In psychiatry, few question the legitimacy of asking whether a given psychiatric disorder is real; similarly, in psychology, scholars debate the reality of such theoretical entities as general intelligence, superegos, and personality traits. And yet in both disciplines, little thought is given to what is meant by the rather abstract philosophical concept of “real.” Indeed, certain psychiatric disorders have passed from real to imaginary (as in the case of multiple personality disorder) and from imaginary to real (as in the case of post-traumatic stress disorder). In this book, Peter Zachar considers such terms as “real” and “reality” — invoked in psychiatry but often obscure and remote from their instances — as abstract philosophical concepts. He then examines the implications of his approach for psychiatric classification and psychopathology. Proposing what he calls a scientifically inspired pragmatism, Zachar considers such topics as the essentialist bias, diagnostic literalism, and the concepts of natural kind and social construct. Turning explicitly to psychiatric topics, he proposes a new model for the domain of psychiatric disorders, the imperfect community model, which avoids both relativism and essentialism. He uses this model to understand such recent controversies as the attempt to eliminate narcissistic personality disorder from the DSM-5. Returning to such concepts as real, true, and objective, Zachar argues that not only should we use these metaphysical concepts to think philosophically about other concepts, we should think philosophically about them.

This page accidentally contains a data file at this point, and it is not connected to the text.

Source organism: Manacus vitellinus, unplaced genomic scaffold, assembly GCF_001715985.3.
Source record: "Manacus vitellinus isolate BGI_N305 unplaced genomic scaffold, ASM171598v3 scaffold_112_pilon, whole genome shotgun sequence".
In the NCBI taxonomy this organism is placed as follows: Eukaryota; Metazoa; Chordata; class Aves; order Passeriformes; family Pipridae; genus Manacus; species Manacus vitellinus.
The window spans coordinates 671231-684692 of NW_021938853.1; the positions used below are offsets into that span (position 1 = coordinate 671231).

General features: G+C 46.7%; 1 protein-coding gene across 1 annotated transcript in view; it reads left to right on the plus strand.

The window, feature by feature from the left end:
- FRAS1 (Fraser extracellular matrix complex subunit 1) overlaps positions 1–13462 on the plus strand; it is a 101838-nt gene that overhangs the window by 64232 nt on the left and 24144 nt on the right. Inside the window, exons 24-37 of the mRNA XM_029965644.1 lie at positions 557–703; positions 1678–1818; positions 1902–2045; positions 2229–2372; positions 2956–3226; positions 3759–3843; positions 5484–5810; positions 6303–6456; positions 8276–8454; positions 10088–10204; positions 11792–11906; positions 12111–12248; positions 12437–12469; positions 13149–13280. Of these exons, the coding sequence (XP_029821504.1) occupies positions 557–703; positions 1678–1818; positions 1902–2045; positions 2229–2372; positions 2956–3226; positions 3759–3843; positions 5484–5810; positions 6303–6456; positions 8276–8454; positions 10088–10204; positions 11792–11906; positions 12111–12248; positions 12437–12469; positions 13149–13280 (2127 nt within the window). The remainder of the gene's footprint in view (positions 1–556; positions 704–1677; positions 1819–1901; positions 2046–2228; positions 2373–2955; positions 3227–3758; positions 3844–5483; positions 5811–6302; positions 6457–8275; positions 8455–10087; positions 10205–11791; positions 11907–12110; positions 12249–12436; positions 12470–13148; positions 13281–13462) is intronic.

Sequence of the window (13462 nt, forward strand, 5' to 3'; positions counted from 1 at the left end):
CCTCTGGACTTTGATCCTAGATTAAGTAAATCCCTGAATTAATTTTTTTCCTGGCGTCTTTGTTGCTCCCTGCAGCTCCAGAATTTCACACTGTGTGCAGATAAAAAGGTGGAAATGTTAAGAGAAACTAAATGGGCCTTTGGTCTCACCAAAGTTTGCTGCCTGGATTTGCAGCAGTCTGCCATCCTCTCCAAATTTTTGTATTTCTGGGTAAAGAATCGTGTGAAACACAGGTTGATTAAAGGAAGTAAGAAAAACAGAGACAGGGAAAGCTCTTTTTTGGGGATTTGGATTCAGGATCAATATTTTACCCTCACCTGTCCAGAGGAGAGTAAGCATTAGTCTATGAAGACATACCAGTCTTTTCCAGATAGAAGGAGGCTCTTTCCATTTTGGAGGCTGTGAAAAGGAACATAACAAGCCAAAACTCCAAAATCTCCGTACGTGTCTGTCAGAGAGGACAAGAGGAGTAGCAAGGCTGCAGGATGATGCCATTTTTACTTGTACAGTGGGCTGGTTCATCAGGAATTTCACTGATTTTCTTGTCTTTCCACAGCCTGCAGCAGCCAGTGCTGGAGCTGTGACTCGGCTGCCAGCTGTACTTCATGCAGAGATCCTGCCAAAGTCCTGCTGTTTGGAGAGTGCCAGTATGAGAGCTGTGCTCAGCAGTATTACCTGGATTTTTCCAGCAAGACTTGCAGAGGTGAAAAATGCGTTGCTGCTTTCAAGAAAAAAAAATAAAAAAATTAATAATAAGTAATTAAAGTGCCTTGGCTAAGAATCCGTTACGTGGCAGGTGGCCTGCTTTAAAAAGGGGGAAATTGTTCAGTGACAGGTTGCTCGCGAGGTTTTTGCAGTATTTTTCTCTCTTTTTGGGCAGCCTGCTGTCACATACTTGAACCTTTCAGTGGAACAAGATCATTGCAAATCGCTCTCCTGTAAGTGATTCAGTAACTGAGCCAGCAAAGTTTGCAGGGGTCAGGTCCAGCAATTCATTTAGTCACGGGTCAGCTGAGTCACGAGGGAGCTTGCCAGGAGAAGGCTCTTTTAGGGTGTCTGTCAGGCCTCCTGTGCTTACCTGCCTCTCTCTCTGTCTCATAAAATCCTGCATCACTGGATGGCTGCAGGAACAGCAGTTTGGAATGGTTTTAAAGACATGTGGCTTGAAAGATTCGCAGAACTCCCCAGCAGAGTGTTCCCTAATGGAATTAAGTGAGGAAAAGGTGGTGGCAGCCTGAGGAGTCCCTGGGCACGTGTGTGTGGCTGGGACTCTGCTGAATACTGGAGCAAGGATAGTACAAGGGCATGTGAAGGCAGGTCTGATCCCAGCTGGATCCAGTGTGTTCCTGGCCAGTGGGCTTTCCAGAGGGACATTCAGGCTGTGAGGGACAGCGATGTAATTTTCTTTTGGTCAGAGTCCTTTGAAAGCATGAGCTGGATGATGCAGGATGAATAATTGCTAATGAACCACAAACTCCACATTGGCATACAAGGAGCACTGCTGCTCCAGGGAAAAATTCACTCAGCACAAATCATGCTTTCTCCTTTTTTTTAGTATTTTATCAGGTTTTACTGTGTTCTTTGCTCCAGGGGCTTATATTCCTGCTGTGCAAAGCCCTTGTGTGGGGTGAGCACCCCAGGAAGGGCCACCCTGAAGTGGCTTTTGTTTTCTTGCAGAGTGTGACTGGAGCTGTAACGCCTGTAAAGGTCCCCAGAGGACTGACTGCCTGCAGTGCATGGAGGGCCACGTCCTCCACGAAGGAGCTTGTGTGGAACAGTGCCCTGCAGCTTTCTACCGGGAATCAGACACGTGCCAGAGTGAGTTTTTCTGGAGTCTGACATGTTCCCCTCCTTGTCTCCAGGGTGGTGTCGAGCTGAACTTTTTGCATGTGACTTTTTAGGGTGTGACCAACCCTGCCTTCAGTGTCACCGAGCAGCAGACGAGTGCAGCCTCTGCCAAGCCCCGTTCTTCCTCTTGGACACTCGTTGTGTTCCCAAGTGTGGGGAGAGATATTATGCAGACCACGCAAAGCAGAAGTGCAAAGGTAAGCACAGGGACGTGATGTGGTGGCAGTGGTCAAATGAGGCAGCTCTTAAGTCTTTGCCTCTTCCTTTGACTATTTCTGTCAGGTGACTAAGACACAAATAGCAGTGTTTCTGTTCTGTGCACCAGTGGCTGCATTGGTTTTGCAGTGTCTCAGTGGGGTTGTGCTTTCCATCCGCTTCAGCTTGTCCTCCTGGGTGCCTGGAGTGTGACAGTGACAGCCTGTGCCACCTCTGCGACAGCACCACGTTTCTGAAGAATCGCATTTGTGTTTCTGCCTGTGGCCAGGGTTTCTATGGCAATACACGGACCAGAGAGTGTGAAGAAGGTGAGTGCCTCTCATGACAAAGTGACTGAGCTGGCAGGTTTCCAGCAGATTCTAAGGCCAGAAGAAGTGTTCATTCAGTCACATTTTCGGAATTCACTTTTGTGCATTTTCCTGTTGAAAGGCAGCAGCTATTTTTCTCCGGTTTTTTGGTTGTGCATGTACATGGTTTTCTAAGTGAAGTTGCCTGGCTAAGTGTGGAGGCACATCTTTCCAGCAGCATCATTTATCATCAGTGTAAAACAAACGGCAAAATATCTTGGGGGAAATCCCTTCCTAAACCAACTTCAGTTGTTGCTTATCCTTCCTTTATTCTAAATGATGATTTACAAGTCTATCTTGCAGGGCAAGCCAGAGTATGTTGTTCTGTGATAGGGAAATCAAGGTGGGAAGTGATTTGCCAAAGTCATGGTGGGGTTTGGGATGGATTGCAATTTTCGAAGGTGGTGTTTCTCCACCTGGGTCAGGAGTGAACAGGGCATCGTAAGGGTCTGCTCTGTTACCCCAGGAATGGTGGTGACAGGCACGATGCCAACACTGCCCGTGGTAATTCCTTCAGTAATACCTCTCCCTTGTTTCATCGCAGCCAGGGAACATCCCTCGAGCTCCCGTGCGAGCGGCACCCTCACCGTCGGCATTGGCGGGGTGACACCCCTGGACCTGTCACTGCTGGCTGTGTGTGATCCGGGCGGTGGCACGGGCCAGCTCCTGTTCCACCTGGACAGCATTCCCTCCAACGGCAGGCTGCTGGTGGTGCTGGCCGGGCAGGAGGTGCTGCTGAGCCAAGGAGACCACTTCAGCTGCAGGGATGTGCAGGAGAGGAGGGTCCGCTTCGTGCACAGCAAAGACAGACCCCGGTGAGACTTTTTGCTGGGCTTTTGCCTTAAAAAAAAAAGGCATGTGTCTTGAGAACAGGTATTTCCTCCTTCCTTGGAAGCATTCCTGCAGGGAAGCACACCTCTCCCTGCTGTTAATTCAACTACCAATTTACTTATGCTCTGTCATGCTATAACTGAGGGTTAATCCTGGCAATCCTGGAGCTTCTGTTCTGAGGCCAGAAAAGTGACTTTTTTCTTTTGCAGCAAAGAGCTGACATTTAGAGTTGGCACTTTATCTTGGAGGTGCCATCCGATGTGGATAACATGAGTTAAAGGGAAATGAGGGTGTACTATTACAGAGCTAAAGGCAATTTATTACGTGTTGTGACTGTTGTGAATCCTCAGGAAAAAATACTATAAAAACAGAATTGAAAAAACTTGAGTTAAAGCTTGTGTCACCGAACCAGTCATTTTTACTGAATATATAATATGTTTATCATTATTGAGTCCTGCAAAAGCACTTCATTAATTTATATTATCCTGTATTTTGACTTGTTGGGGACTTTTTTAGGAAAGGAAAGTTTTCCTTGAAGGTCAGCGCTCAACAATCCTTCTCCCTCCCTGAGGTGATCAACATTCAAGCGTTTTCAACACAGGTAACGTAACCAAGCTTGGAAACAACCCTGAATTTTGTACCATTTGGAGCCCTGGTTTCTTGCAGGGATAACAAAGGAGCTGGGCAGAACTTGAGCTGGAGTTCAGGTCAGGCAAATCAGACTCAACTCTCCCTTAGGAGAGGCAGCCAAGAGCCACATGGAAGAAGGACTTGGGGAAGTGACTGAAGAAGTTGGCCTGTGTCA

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early kindle release – ‘The Mirror of the World: Subjects, Consciousness, and Self-Consciousness’ by Christopher Peacocke

February 10, 2014

The Mirror of the World

The Mirror of the World: Subjects, Consciousness, and Self-Consciousness by Christopher Peacocke (Oxford University Press, 2014)

(Hardcover at Amazon – 4/27/14), (amazon.co.uk), (UK kindle ed.)

Book description from the publisher: